GitHub Security on Friday reported that it began an investigation last week that uncovered evidence that an attacker abused stolen OAuth user tokens issued to two third-party OAuth integrators to download data from dozens of organizations, including npm.
In a blog post, GitHub Security said the two OAuth integrators were Heroku and Travis-CI. The applications maintained by the OAuth integrators were used by GitHub users, including GitHub itself. GitHub Security said it does not believe the attacker obtained these tokens via a compromise of GitHub or its systems because the tokens in question are not stored by GitHub in their original, usable formats.
However, looking across the GitHub platform, GitHub Security said it has “high confidence” that compromised OAuth user tokens from Heroku and Travis-CI-maintained OAuth applications were stolen and abused to download private repositories belonging to dozens of victim organizations that were using these apps. GitHub said the actors may be mining the downloaded private repository contents to which the stolen OAuth token had access for secrets that could be used to move laterally to other infrastructure.
OAuth tokens are a common method for automating cloud services such as code repositories and DevOps pipelines, said Ray Kelly, a Fellow at NTT Application Security. Kelly said these tokens are considered secrets for a good reason and are often times “masked” with stars or not shown at all to help protect connected business services.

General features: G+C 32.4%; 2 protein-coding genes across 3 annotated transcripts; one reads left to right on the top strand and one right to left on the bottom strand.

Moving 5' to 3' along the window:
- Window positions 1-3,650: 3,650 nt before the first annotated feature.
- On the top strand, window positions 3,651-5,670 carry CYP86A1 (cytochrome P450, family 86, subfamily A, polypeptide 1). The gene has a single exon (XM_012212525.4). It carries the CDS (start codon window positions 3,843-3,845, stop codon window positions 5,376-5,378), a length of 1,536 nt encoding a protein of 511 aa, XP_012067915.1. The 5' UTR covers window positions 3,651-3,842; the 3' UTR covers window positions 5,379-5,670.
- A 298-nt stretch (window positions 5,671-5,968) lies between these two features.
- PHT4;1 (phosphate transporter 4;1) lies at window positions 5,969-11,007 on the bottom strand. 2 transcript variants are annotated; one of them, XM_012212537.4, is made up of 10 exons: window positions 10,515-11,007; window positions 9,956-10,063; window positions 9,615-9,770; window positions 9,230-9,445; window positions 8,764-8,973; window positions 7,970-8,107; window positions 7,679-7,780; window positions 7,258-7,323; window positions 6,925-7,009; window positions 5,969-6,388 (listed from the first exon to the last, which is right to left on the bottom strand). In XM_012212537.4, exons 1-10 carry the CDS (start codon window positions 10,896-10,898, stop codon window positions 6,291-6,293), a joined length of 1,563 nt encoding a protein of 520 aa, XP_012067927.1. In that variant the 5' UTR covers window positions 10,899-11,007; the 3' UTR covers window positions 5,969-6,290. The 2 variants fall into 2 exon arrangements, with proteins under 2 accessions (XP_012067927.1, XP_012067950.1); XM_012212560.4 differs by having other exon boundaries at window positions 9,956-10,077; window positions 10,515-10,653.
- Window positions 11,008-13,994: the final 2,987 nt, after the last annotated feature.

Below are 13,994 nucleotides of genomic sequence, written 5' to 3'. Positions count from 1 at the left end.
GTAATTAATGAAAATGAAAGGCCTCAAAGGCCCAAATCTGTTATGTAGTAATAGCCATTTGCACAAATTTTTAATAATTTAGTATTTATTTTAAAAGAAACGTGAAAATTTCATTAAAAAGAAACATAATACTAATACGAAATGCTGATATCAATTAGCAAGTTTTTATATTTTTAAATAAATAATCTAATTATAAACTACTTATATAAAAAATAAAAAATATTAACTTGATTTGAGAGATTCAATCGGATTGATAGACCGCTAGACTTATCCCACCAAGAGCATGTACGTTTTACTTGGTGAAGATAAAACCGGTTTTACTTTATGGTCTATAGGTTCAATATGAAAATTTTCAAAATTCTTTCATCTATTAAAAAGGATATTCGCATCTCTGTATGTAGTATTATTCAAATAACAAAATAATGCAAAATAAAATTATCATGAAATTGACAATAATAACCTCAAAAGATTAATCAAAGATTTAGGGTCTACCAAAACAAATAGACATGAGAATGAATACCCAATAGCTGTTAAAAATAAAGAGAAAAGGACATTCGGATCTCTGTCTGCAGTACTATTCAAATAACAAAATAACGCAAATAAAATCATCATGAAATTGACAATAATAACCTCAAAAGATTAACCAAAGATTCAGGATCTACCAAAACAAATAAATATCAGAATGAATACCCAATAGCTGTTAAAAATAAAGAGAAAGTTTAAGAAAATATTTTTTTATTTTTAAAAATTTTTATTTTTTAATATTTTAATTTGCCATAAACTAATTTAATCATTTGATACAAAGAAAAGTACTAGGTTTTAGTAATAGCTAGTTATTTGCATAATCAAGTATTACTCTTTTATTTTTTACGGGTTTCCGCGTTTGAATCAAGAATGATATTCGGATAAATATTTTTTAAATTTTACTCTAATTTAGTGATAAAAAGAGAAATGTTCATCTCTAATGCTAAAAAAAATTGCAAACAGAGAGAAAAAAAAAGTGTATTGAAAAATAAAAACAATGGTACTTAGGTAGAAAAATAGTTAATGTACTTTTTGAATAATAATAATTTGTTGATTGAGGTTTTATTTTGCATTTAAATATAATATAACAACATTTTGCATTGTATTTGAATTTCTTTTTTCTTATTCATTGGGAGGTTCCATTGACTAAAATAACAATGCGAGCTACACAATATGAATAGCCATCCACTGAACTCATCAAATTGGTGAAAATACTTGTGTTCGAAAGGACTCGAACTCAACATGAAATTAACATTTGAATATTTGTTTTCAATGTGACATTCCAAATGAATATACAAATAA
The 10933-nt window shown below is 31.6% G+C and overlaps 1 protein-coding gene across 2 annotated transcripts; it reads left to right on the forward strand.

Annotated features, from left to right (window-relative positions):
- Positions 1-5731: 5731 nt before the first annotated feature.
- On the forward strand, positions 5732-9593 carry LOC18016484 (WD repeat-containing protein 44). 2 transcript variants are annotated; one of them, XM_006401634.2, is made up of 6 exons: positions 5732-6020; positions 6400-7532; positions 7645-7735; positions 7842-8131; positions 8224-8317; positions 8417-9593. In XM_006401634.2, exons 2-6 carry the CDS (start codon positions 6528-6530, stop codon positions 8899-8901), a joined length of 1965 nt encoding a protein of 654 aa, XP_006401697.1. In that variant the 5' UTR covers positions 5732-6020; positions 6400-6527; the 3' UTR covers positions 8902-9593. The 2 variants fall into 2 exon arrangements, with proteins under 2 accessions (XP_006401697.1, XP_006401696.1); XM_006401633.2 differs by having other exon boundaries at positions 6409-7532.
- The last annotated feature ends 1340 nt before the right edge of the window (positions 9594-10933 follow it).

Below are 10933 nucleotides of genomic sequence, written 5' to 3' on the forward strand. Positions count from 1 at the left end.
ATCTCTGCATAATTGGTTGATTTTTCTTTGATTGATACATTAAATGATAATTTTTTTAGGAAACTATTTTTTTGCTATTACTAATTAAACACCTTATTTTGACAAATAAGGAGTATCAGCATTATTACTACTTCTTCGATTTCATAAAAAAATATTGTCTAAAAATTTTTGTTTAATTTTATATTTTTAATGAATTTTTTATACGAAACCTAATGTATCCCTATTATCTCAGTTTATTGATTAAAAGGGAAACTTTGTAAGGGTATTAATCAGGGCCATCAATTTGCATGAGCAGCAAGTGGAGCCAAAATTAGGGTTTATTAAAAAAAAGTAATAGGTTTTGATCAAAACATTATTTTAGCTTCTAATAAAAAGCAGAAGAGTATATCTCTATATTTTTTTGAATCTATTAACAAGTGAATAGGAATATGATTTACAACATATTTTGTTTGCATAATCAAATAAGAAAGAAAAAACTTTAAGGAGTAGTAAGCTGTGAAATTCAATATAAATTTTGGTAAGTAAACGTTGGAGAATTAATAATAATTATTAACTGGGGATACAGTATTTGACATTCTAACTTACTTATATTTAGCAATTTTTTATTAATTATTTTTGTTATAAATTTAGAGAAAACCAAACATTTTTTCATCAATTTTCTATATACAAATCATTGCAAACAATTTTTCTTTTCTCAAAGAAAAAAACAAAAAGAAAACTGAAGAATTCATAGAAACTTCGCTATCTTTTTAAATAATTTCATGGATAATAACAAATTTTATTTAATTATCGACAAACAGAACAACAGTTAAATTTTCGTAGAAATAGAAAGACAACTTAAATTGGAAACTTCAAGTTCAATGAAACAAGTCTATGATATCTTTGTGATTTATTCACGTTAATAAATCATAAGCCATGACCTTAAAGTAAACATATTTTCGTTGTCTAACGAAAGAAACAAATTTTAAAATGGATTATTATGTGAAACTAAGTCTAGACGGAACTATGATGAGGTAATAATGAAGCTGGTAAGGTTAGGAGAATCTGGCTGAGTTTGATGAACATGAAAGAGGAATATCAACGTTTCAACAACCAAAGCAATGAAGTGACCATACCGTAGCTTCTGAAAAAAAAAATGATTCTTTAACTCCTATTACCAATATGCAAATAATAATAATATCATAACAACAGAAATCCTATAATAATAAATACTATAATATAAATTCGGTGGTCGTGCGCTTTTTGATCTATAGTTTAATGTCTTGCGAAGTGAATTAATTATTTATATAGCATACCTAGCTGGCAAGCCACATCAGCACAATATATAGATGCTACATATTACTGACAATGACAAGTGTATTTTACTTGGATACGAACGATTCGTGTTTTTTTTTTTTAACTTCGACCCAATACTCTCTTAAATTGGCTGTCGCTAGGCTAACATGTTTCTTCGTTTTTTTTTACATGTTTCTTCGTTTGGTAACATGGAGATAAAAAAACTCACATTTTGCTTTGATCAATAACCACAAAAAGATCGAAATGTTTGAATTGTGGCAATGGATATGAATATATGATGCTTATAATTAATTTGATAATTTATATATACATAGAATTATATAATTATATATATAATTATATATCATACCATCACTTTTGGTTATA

“If a token is compromised, in this case a GitHub token, a malicious actor can steal corporate IP or modify source code to initiate a supply chain attack that could spread malware or steal PII from unsuspecting customers,” Kellys said.
Casey Ellis, founder and CTO at Bugcrowd, said the cloud has brought the industry a huge range of security improvements, but the convenience has a hidden downside. Ellis said the ease of use the cloud offers also means it’s easier to make a security oversight, like failing to audit, monitor, or expire OAuth keys.
“When OAuth keys like the ones used in this attack can’t be stolen from a database or poorly-permissioned repository, they are often gleaned from the client-side using malware or browser-based attacks, then collected and aggregated by Initial Access Brokers (IABs), and on-sold to those who need to use them for a specific attack,” Ellis said. “I suspect that is what has happened here, and the important lesson is that this type of layered-threat is a present and active risk for anything.”